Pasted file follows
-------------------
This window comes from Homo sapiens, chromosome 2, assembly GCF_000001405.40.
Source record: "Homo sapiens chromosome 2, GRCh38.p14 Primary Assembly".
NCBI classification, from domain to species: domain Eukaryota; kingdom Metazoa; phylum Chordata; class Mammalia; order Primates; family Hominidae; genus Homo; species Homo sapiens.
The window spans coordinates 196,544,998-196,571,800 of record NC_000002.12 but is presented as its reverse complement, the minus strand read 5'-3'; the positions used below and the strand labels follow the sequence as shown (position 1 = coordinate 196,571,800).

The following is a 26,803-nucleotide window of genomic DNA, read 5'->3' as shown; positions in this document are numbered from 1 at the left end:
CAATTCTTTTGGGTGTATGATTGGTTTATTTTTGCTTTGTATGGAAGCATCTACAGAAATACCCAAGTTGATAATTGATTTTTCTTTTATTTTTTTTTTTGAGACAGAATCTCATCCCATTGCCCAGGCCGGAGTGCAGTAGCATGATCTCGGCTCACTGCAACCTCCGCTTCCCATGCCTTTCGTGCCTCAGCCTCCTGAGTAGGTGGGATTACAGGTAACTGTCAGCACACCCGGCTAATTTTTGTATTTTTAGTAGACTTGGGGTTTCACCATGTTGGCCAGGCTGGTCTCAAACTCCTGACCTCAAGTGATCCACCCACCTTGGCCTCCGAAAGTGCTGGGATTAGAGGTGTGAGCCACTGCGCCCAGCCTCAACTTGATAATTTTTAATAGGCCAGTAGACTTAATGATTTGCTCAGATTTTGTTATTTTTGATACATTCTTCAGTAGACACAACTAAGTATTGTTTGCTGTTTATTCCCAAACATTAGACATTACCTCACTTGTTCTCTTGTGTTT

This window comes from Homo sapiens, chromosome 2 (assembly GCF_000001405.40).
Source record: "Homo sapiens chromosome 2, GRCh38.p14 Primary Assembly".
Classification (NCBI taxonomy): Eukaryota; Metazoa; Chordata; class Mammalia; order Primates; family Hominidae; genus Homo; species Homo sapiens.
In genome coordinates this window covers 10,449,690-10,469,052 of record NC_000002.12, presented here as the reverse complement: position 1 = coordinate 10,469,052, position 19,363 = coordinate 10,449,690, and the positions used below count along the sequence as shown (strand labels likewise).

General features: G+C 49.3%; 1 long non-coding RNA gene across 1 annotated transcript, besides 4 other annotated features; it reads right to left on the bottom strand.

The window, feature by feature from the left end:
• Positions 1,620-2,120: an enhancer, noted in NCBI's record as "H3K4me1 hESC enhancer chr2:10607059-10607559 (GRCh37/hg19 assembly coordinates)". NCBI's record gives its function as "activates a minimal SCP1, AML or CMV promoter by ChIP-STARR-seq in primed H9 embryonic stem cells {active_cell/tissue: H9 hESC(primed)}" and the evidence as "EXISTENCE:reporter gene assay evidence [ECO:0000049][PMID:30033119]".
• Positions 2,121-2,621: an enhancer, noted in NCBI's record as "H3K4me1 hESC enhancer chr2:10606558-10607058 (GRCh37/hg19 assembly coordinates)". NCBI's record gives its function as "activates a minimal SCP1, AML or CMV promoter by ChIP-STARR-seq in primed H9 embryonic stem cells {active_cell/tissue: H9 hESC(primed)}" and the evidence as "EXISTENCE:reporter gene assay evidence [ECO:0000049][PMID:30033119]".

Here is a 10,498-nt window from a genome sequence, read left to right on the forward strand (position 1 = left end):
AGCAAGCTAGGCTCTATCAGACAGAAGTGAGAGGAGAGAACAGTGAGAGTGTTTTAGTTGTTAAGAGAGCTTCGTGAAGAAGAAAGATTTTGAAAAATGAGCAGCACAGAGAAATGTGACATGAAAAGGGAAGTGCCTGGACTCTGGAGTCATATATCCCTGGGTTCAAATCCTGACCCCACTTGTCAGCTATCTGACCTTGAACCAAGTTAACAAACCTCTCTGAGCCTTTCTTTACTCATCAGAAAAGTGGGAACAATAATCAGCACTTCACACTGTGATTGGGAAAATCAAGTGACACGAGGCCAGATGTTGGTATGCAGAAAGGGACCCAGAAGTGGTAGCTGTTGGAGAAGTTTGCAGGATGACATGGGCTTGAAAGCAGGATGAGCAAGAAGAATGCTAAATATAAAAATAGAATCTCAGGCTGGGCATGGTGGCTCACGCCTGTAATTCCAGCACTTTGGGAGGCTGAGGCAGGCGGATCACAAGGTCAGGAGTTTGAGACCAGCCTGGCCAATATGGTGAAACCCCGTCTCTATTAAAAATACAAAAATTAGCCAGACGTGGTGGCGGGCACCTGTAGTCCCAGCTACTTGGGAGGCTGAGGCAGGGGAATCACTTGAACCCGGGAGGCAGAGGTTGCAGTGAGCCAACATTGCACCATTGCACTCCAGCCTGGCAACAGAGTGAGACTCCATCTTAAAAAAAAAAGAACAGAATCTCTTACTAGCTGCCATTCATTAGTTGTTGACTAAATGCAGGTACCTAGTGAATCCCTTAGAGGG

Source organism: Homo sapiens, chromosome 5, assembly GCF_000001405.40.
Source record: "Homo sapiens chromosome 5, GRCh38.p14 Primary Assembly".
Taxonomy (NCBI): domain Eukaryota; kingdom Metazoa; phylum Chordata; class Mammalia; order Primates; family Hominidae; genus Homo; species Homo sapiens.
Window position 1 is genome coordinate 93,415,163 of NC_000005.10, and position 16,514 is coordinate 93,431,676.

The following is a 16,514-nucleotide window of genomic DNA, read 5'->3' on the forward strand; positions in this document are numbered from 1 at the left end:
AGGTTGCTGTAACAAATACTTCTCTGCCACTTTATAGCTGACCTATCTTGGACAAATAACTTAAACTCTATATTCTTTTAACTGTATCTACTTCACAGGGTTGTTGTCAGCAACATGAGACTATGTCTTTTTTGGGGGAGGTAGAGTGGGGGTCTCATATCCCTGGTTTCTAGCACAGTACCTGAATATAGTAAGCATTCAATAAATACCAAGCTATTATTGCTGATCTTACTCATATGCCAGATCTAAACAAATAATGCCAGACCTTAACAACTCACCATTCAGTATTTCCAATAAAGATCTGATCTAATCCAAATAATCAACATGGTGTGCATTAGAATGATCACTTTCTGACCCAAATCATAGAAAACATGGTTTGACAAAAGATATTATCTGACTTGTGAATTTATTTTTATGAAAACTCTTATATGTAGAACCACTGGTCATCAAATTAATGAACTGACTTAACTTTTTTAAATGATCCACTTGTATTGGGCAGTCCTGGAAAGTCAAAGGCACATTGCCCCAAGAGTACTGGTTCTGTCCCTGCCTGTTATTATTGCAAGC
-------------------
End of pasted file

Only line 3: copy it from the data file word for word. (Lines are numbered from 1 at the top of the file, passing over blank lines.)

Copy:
NCBI classification, from domain to species: domain Eukaryota; kingdom Metazoa; phylum Chordata; class Mammalia; order Primates; family Hominidae; genus Homo; species Homo sapiens.